In Memory of Richard Dittmar
All right, let's try it again, Yee-haw!
Now, again, with feeling, Yee-haw!
OK, that's better.
Everybody who sailed with Richard, whether on the same boat or on another boat at the same regatta, knows yee-haw. It was his signature line.
He could use it in many ways. If conditions were brisk, knocking his boat down in ways that only a low-budget, water-ballasted, non-racing boat could ever demonstrate, his "yee-haw" was one of excitement. In a drifter, where even the fast boats were barely moving, and his boat wasn't really moving at all, the "yee-haw" was full of irony. He could shape "yee-haw" to whatever emotion he wanted to express.
Irony can also describe the way he got into sailing. He was an insurance salesman, and his idea was that he could join the sailing club, and then he would be rubbing elbows with all sorts of well-to-do yachtsmen, and then he could sell them insurance. He didn't realize until after he joined the Rio Grande Sailing Club that its membership did not contain the sorts of customers he envisioned – we have a whole lot of working stiffs, middle-management types, unemployed and underemployed people who sail because it's something to do, and a sizeable number of other insurance people. I don't know that he ever sold any one of us a policy.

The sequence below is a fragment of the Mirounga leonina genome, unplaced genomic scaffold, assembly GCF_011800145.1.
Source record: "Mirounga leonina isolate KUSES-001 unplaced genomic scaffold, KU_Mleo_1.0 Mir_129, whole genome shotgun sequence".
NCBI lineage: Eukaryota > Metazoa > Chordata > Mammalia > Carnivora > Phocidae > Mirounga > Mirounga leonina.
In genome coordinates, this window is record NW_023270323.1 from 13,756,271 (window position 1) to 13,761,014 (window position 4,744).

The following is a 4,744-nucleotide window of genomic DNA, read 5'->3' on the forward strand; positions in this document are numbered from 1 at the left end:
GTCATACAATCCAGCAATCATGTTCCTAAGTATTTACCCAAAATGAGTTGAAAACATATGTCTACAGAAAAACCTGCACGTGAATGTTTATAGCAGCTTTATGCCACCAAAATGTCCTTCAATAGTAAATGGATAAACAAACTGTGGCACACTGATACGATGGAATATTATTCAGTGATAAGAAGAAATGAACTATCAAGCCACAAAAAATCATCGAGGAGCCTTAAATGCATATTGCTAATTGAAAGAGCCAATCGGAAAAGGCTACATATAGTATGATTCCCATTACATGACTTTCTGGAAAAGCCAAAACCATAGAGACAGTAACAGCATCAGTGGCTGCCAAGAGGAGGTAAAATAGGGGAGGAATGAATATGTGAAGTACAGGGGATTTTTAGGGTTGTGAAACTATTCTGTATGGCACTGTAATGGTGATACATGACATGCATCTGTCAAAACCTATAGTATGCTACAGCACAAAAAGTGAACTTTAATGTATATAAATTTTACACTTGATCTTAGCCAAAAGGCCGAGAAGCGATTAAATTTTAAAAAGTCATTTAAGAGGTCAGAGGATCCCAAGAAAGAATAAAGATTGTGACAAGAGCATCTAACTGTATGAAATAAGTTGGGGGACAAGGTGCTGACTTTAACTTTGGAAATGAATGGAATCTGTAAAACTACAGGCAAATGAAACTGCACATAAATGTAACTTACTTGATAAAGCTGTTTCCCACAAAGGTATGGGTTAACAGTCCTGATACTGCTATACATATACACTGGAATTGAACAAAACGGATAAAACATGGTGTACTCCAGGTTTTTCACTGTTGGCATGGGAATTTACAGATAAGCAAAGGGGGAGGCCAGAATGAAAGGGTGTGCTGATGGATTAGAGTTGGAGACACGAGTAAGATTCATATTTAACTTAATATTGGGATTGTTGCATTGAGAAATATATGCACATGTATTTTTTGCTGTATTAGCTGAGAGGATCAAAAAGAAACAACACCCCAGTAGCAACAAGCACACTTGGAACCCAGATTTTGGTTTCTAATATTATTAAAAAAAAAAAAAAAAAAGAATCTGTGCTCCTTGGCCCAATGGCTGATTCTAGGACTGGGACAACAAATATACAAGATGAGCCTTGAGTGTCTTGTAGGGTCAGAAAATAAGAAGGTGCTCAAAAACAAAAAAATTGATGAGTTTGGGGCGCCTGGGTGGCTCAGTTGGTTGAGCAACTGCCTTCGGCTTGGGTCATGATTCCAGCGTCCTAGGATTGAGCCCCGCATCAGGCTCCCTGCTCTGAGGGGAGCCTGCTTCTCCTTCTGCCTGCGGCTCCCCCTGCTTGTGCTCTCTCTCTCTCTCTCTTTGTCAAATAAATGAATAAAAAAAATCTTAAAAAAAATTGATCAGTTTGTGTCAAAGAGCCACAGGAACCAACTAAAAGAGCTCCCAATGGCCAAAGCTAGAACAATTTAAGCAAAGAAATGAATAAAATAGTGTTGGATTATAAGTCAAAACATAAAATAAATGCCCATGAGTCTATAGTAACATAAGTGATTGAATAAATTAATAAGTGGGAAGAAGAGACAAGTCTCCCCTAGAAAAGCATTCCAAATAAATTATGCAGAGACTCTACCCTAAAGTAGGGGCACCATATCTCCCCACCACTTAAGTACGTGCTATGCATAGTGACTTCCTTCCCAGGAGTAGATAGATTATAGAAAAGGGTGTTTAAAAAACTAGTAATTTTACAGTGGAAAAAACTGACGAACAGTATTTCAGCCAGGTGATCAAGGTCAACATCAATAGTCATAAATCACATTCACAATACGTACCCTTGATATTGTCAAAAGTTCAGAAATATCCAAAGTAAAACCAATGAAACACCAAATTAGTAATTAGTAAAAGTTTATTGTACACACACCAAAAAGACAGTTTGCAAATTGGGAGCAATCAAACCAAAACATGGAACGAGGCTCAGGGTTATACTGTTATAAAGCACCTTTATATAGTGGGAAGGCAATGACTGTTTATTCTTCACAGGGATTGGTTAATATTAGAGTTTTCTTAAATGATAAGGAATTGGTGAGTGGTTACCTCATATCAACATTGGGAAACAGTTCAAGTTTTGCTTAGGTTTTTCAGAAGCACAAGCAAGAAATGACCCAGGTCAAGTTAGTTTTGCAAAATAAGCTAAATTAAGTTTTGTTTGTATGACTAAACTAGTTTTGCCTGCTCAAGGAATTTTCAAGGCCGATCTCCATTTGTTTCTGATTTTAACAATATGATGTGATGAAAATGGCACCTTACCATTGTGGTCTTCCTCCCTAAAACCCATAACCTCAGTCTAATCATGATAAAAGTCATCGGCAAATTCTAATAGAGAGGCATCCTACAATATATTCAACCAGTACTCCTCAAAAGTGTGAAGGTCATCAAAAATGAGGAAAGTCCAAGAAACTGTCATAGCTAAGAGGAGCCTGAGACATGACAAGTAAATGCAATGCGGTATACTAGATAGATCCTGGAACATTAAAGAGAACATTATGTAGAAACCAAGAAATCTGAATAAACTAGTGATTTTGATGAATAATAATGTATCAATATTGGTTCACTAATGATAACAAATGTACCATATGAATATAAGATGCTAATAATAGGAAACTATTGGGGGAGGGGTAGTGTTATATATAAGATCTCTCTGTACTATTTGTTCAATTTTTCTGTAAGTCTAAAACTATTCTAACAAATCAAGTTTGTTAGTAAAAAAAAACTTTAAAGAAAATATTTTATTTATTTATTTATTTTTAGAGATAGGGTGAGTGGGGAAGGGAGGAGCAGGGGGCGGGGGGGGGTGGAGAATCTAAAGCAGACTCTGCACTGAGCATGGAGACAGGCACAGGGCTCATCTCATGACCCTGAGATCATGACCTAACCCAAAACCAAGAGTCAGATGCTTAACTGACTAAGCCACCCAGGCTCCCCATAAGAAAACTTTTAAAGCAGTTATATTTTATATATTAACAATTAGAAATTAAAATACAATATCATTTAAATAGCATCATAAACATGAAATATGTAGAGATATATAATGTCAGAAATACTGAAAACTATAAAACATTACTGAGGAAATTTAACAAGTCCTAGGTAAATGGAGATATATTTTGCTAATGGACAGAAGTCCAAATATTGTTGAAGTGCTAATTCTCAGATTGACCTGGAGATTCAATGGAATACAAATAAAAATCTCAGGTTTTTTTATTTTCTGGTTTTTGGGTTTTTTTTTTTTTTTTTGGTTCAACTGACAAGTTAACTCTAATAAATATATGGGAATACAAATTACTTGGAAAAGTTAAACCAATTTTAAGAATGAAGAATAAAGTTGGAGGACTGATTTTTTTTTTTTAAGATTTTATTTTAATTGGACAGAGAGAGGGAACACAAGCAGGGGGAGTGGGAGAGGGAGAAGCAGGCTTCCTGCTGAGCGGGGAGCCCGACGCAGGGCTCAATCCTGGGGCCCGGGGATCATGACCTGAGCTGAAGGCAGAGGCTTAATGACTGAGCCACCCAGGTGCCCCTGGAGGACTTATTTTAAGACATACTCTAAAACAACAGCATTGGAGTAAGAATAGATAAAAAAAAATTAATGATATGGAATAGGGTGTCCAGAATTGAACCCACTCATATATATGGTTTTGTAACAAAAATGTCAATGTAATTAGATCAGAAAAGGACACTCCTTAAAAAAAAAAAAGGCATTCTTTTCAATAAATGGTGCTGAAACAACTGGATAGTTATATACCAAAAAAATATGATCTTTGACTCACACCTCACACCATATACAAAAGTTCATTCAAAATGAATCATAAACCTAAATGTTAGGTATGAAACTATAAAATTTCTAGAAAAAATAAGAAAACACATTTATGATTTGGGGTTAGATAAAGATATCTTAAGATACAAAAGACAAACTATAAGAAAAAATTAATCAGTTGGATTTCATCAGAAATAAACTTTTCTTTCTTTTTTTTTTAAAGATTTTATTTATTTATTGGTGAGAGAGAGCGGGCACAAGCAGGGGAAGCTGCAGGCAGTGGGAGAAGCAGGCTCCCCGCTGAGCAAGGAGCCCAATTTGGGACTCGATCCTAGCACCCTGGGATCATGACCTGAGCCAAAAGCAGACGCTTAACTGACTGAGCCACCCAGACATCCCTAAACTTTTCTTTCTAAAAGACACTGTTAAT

But he did discover that he loved sailing. And he learned to do it well. He had a Hunter 26, a boat designed to be comfortable and affordable to middle-class Americans, but not designed for high performance. In spite of having a low-performance boat, he entered races, and he managed to do well. He learned the ways of the fickle winds on Elephant Butte Lake, and on occasion, he even put the higher-performance boats to shame.
In recent years, he did buy himself a true racing boat, an International Etchells, but his declining health prevented him from realizing its potential – if he could get the sort of performance he did out of the Hunter, there is no telling what he could have done with the Etchells if he had had the chance.
Unfortunately, that was not to be.
Yee-haw, Richard, wherever you are.